Constitutional Principles

Constitutional Principles

Democracy in Athens

Among the estimated 1000 city-states of the ancient Greece, Athens became famous not only because of its prosperous socio-economic status but particularly with the inception of democracy in governance (Ober 3). The city-states of the ancient Greece, although differ in population and economic status, have similar cultural attributes. Most of these city-states were oligarchies while others were ruled by tyrants (Ober 3).

The term “democracy” came from the Greek words “demos” and “kratos” which stand for “people” and “power” respectively (Ober 3). However, these words must not be taken literally to associate democracy with majority dominance.  For it is a fact that the Athens’ democracy is a collective-governance through selective male individuals, thus, much appropriately related to the governance of the “empowered people” for the welfare of the public (Ober 5). Since, “empowered people” then were male individuals and the Ancient Greece has a slaveholding societies, the issue on the real significance of the Greeks democracy to the present conception of democracy is still at hand (Ober 5). Moreover, the means by which “empowered people” carry out their public responsibilities have changed across decades and centuries (Ober 5). Nowadays, these responsibilities are clearly defined by constitutional laws and constitutional rules are basic to the present democratic governance.

According to Fleck and Hanssen, the geographical characteristics of the city-states are key factors in the form of governance that has existed in a particular city-state (Ober 6). For instance, the vast open plains of Sparta made it hardly possible for democratic governance and economic growth is attained through an efficient monitoring and controlling labor. Conversely, broken terrains such as in Attica, caused difficulty in monitoring labor, thus, the government should exert effort and give necessary incentives to propel its constituents for a better economic productivity (Ober 6). Meanwhile, the full development of democratic governance in Athens is attributed to several political events. First, the reforms made by Solon in 594 B.C. resulted to an intensive code of Law (Ober 6). This has abolished the slavery of the lower-class citizens, political abuse of the magistrates, and giving political rights on the basis of nobility. Another event that made institutional reforms occurred in 508 B.C. as a consequence of the victory against Spartan invaders together with their Athenian allies (Ober 6). In addition, the veto power of the Areopagus Council was dissolved in 462 B.C. giving the final decision for every social issue on the hands of the citizen assembly (Ober 6).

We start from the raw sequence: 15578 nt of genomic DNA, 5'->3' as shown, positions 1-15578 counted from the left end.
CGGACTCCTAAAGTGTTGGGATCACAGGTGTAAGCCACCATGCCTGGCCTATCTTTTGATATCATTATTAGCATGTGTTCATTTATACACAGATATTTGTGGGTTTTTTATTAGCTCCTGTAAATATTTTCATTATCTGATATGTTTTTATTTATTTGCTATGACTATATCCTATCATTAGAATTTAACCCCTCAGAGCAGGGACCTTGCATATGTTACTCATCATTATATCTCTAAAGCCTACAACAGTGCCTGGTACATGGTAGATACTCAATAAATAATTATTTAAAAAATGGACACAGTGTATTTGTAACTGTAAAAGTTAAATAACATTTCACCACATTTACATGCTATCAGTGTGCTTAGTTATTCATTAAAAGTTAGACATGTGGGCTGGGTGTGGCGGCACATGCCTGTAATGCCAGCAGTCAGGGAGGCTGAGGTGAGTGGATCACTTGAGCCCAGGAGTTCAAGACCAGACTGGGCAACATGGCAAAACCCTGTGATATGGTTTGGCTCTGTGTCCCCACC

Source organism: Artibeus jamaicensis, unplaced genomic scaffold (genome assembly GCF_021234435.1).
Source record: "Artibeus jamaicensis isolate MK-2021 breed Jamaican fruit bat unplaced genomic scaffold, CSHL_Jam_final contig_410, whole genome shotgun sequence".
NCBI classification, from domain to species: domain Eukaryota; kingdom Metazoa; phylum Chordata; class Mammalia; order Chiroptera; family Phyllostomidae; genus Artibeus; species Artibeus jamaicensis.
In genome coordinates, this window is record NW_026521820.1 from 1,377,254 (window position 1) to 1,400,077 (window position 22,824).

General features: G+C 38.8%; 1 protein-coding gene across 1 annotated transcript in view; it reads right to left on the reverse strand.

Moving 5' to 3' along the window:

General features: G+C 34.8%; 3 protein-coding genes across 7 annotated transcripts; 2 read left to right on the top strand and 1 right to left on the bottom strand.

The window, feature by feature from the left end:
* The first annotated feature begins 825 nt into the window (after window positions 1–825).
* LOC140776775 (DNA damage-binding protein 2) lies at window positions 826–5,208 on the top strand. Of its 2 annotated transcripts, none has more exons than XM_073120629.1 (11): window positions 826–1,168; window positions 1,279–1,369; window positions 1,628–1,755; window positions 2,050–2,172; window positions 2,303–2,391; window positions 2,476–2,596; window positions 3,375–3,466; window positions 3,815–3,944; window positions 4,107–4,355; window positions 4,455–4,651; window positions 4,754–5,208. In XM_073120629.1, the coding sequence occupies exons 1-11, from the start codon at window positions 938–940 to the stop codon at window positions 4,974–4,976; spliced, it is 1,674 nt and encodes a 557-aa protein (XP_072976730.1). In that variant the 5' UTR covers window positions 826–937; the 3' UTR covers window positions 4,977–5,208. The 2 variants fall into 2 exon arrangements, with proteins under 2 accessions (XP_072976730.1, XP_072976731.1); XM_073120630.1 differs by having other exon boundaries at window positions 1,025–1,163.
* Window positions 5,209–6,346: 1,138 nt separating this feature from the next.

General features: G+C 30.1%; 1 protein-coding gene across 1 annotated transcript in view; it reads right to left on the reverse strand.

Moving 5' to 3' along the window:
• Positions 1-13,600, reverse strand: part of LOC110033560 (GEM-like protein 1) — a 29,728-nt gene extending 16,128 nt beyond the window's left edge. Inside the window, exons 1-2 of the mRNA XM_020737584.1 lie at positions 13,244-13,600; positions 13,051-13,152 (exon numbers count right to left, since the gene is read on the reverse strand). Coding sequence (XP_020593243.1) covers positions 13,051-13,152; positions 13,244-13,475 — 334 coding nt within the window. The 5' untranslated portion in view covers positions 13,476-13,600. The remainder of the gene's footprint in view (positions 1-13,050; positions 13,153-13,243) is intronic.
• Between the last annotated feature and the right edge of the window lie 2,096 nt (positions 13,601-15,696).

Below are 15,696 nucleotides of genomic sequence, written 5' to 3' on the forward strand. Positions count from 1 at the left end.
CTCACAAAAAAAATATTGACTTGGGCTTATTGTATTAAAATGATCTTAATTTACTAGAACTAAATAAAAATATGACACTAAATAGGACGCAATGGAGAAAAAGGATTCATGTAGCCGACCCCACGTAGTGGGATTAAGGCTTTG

The Political Theory of Aristotle

Aristotle believed that the purpose of every human activity is the attainment of the supreme good (Ross 1). Happiness is the “good” that can be attained through human activity (Ross 4). Since political science aims for the general welfare and happiness of the city-states constituents, it is then the highest science (Ross 4). Thus, the crucial role of a statesman or politician is to ensure the realization of the goals of political science. As such, being an enforcer of the law is the most important role of a politician (Miller). He establishes the constitutional framework for the institutional and moral welfare of the constituents. He also ensures the implementation of the constitution and leads for the possible amendments on its provisions. Any treat of political subversion should be cautiously prevented by the statesman (Miller).

Aristotle defined the constitution as a means to systematically put the constituents of the city-states into order (Miller). It is not just a written document, rather, the cause of the state. Thus, any change on it denotes changes on the political structure of the state (Miller). According to Aristotle, the constitution is similar with the soul of a person. The soul gives life to the person in the same way as the constitution frames the structure of the state (Miller). Thus, the constitution is the citizens’ means of political living. Meanwhile, in putting order into the city-state, Aristotle believed in the role of an efficient authority. The functions of the authoritative ruler including the structure, duration, and sovereignty of his office should be clearly defined by the constitution (Miller).

Roman Republicanism